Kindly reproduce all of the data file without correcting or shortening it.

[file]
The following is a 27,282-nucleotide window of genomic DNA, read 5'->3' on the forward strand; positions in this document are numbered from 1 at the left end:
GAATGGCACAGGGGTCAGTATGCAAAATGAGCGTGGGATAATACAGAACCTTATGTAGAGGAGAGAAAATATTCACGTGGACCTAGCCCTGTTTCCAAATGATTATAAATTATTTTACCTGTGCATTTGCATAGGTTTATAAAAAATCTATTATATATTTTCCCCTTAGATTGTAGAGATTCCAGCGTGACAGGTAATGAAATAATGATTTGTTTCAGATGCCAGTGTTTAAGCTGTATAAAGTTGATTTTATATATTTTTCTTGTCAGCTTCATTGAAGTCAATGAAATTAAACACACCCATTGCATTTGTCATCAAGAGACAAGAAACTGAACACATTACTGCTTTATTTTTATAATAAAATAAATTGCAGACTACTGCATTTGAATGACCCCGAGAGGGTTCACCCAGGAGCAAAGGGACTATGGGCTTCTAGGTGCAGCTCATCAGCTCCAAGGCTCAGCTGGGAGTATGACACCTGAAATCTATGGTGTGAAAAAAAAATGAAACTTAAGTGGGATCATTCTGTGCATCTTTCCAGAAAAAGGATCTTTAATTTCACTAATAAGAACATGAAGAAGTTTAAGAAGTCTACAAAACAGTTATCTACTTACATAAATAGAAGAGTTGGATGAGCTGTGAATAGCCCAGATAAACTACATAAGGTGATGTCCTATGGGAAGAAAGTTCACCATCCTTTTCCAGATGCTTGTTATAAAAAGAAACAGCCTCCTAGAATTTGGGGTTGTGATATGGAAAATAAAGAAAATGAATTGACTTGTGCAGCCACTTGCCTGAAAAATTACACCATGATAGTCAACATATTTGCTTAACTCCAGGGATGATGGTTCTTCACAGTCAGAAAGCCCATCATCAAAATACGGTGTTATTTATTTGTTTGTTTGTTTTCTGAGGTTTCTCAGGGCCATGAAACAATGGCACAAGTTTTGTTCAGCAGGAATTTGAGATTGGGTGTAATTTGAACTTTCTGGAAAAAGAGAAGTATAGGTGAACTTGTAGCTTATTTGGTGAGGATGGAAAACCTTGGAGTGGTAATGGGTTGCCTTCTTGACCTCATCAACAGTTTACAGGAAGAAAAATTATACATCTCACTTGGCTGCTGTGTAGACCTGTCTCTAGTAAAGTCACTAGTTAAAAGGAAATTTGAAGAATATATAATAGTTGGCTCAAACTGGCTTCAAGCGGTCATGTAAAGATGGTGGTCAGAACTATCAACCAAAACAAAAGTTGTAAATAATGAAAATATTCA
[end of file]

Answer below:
The following is a 27,282-nucleotide window of genomic DNA, read 5'->3' on the forward strand; positions in this document are numbered from 1 at the left end:
GAATGGCACAGGGGTCAGTATGCAAAATGAGCGTGGGATAATACAGAACCTTATGTAGAGGAGAGAAAATATTCACGTGGACCTAGCCCTGTTTCCAAATGATTATAAATTATTTTACCTGTGCATTTGCATAGGTTTATAAAAAATCTATTATATATTTTCCCCTTAGATTGTAGAGATTCCAGCGTGACAGGTAATGAAATAATGATTTGTTTCAGATGCCAGTGTTTAAGCTGTATAAAGTTGATTTTATATATTTTTCTTGTCAGCTTCATTGAAGTCAATGAAATTAAACACACCCATTGCATTTGTCATCAAGAGACAAGAAACTGAACACATTACTGCTTTATTTTTATAATAAAATAAATTGCAGACTACTGCATTTGAATGACCCCGAGAGGGTTCACCCAGGAGCAAAGGGACTATGGGCTTCTAGGTGCAGCTCATCAGCTCCAAGGCTCAGCTGGGAGTATGACACCTGAAATCTATGGTGTGAAAAAAAAATGAAACTTAAGTGGGATCATTCTGTGCATCTTTCCAGAAAAAGGATCTTTAATTTCACTAATAAGAACATGAAGAAGTTTAAGAAGTCTACAAAACAGTTATCTACTTACATAAATAGAAGAGTTGGATGAGCTGTGAATAGCCCAGATAAACTACATAAGGTGATGTCCTATGGGAAGAAAGTTCACCATCCTTTTCCAGATGCTTGTTATAAAAAGAAACAGCCTCCTAGAATTTGGGGTTGTGATATGGAAAATAAAGAAAATGAATTGACTTGTGCAGCCACTTGCCTGAAAAATTACACCATGATAGTCAACATATTTGCTTAACTCCAGGGATGATGGTTCTTCACAGTCAGAAAGCCCATCATCAAAATACGGTGTTATTTATTTGTTTGTTTGTTTTCTGAGGTTTCTCAGGGCCATGAAACAATGGCACAAGTTTTGTTCAGCAGGAATTTGAGATTGGGTGTAATTTGAACTTTCTGGAAAAAGAGAAGTATAGGTGAACTTGTAGCTTATTTGGTGAGGATGGAAAACCTTGGAGTGGTAATGGGTTGCCTTCTTGACCTCATCAACAGTTTACAGGAAGAAAAATTATACATCTCACTTGGCTGCTGTGTAGACCTGTCTCTAGTAAAGTCACTAGTTAAAAGGAAATTTGAAGAATATATAATAGTTGGCTCAAACTGGCTTCAAGCGGTCATGTAAAGATGGTGGTCAGAACTATCAACCAAAACAAAAGTTGTAAATAATGAAAATATTCA